There’s a story in the Wall Street Journal today that China’s state-run energy company Sinopec is offering $3 billion to further develop an Iranian oil field, claiming that it’s an add-on to an existing development deal and therefore doesn’t run afoul of secondary sanctions on new oil field development deals.
It will be fascinating to see Washington’s reaction, since it seems, on its face, that the deal is counter to the spirit, if not the letter, of the regulation. Given the size of the economic benefit it would give to Iran, it’s hard to see the U.S. not trying to quash the deal. Conversely, given the trade tensions with Beijing, it’s similarly challenging to see the imposition of secondary sanctions on Sinopec.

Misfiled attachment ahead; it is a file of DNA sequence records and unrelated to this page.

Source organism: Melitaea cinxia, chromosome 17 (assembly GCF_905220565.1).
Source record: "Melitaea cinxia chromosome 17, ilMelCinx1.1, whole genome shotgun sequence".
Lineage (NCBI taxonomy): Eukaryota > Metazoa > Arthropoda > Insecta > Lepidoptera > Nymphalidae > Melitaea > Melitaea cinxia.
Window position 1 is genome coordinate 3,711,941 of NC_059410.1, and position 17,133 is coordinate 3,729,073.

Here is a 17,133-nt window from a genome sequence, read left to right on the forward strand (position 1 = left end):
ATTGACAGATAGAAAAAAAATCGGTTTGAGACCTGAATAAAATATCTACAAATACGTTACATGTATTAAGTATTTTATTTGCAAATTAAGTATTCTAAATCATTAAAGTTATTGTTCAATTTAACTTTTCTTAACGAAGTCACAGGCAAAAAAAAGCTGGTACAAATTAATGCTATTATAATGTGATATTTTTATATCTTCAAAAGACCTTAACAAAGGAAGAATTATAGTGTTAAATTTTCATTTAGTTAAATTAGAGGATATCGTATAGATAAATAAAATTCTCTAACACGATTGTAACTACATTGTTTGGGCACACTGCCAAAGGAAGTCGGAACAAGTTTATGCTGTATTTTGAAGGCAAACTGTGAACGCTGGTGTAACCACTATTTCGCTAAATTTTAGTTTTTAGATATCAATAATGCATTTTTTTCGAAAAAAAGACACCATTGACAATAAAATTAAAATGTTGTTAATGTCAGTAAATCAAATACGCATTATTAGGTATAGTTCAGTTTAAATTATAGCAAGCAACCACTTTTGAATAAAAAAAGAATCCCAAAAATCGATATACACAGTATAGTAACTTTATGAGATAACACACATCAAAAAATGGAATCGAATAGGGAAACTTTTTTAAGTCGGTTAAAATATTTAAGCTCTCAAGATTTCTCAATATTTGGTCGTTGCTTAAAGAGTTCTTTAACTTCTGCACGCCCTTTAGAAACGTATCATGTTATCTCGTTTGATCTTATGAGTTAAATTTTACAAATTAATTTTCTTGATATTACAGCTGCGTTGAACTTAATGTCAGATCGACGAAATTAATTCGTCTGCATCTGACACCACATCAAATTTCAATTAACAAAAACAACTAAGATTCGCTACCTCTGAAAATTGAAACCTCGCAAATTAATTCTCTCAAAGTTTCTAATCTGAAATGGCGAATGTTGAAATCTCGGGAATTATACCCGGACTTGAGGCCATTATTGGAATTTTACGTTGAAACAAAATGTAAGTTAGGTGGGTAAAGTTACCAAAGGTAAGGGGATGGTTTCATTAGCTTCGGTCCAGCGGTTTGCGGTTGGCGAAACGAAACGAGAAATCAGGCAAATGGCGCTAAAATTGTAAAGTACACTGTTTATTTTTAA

Interesting thought #1: Sinopec could create a subsidiary which just manages this development. OFAC could then just sanction the subsidiary, leaving the bulk of Sinopec untouched. Perhaps this is the best of both worlds – Washington can claim to be tough on Iran, while not raising China’s ire.
Disclaimer: The Wall Street Journal is part of Dow Jones, for whom Mr. Watchlist works.